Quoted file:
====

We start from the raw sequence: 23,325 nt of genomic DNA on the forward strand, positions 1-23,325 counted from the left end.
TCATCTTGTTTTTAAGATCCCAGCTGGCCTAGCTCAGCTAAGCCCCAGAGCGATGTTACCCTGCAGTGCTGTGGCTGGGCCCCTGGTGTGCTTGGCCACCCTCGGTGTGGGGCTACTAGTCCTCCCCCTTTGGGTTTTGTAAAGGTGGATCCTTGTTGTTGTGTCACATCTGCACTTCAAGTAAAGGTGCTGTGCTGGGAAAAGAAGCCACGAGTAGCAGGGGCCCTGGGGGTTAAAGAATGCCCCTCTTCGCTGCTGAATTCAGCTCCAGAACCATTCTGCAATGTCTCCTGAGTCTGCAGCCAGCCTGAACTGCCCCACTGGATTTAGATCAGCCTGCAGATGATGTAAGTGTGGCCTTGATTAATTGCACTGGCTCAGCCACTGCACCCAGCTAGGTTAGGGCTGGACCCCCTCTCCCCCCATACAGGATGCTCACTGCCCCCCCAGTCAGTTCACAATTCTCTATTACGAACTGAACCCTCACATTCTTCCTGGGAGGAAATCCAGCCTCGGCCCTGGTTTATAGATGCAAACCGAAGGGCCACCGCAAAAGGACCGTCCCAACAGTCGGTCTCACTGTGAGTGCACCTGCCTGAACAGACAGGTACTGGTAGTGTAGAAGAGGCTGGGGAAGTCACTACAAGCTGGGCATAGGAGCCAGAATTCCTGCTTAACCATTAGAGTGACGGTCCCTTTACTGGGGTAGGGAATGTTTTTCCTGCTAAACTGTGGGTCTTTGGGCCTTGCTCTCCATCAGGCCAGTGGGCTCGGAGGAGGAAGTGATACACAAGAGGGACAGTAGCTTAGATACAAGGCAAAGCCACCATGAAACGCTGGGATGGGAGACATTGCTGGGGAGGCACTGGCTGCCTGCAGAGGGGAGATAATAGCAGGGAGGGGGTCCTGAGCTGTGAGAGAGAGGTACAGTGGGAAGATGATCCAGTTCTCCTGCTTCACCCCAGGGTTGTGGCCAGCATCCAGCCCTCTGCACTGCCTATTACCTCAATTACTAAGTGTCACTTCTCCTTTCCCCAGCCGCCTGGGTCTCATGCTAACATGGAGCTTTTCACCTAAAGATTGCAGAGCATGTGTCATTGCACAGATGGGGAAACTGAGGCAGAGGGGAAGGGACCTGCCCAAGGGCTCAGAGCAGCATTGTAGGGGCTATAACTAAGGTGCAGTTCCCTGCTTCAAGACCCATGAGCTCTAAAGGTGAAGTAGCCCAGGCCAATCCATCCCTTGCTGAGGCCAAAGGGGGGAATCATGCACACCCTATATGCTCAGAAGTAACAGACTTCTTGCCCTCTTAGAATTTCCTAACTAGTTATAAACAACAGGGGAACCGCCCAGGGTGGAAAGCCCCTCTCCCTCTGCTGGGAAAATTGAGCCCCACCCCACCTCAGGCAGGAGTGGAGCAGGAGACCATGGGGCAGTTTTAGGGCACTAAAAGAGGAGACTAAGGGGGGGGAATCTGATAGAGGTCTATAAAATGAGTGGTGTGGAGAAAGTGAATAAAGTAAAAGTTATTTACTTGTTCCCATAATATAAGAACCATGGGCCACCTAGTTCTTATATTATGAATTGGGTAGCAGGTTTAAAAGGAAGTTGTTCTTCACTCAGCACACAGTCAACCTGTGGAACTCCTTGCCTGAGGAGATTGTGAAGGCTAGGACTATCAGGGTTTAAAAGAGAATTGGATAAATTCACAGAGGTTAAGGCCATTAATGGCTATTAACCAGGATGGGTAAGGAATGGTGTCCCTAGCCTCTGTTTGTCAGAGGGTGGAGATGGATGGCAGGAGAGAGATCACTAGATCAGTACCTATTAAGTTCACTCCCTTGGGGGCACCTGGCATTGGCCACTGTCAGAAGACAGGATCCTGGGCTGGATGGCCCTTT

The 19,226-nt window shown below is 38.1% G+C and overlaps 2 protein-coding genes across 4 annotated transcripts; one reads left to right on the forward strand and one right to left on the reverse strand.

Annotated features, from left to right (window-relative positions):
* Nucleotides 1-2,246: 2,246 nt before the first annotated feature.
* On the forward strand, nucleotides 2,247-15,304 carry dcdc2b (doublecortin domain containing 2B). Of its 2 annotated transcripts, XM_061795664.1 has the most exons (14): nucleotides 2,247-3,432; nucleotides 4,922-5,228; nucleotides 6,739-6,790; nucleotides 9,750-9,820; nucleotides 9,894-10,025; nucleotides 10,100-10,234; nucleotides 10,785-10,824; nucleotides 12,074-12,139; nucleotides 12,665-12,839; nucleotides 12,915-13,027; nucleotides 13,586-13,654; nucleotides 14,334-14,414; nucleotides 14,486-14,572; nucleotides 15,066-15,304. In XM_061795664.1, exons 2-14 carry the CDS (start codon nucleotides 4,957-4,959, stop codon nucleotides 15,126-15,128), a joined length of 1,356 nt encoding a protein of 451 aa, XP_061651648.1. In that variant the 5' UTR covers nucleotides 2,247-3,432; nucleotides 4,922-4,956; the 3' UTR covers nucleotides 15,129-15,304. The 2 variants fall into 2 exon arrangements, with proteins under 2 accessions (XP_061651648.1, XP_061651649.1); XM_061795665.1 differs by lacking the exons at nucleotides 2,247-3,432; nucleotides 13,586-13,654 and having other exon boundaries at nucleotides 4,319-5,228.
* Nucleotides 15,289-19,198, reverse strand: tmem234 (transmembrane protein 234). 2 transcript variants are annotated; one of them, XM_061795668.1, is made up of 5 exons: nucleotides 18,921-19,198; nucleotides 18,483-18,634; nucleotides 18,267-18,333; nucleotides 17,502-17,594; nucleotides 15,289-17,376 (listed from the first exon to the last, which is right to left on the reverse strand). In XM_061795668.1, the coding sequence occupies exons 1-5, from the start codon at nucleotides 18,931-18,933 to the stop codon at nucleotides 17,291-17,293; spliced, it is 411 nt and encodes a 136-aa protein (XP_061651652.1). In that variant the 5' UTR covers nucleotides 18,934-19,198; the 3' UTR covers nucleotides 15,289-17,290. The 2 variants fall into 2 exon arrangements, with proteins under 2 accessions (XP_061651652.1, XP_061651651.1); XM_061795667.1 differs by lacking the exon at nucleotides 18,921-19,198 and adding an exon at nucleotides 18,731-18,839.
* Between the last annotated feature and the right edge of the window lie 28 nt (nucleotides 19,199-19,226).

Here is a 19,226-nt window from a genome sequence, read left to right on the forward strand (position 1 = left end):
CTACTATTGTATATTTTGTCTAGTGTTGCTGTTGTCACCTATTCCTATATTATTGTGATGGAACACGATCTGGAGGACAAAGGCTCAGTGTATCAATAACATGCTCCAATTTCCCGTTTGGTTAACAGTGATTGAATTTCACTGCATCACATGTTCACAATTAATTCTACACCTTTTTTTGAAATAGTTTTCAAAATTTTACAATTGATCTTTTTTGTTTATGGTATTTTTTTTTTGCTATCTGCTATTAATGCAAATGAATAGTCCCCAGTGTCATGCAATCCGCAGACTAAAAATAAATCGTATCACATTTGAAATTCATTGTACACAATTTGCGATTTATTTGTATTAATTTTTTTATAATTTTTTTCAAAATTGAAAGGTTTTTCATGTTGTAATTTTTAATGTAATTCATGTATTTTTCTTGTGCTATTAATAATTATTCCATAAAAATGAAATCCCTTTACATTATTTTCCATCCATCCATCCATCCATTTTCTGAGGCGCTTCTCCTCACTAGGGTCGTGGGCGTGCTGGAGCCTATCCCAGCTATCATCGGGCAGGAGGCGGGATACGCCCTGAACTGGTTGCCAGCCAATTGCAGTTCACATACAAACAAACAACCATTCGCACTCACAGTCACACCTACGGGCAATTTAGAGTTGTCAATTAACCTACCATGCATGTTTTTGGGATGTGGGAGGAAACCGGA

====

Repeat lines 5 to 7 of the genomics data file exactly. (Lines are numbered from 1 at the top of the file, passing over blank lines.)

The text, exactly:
* Nucleotides 1-2,246: 2,246 nt before the first annotated feature.
* On the forward strand, nucleotides 2,247-15,304 carry dcdc2b (doublecortin domain containing 2B). Of its 2 annotated transcripts, XM_061795664.1 has the most exons (14): nucleotides 2,247-3,432; nucleotides 4,922-5,228; nucleotides 6,739-6,790; nucleotides 9,750-9,820; nucleotides 9,894-10,025; nucleotides 10,100-10,234; nucleotides 10,785-10,824; nucleotides 12,074-12,139; nucleotides 12,665-12,839; nucleotides 12,915-13,027; nucleotides 13,586-13,654; nucleotides 14,334-14,414; nucleotides 14,486-14,572; nucleotides 15,066-15,304. In XM_061795664.1, exons 2-14 carry the CDS (start codon nucleotides 4,957-4,959, stop codon nucleotides 15,126-15,128), a joined length of 1,356 nt encoding a protein of 451 aa, XP_061651648.1. In that variant the 5' UTR covers nucleotides 2,247-3,432; nucleotides 4,922-4,956; the 3' UTR covers nucleotides 15,129-15,304. The 2 variants fall into 2 exon arrangements, with proteins under 2 accessions (XP_061651648.1, XP_061651649.1); XM_061795665.1 differs by lacking the exons at nucleotides 2,247-3,432; nucleotides 13,586-13,654 and having other exon boundaries at nucleotides 4,319-5,228.
* Nucleotides 15,289-19,198, reverse strand: tmem234 (transmembrane protein 234). 2 transcript variants are annotated; one of them, XM_061795668.1, is made up of 5 exons: nucleotides 18,921-19,198; nucleotides 18,483-18,634; nucleotides 18,267-18,333; nucleotides 17,502-17,594; nucleotides 15,289-17,376 (listed from the first exon to the last, which is right to left on the reverse strand). In XM_061795668.1, the coding sequence occupies exons 1-5, from the start codon at nucleotides 18,931-18,933 to the stop codon at nucleotides 17,291-17,293; spliced, it is 411 nt and encodes a 136-aa protein (XP_061651652.1). In that variant the 5' UTR covers nucleotides 18,934-19,198; the 3' UTR covers nucleotides 15,289-17,290. The 2 variants fall into 2 exon arrangements, with proteins under 2 accessions (XP_061651652.1, XP_061651651.1); XM_061795667.1 differs by lacking the exon at nucleotides 18,921-19,198 and adding an exon at nucleotides 18,731-18,839.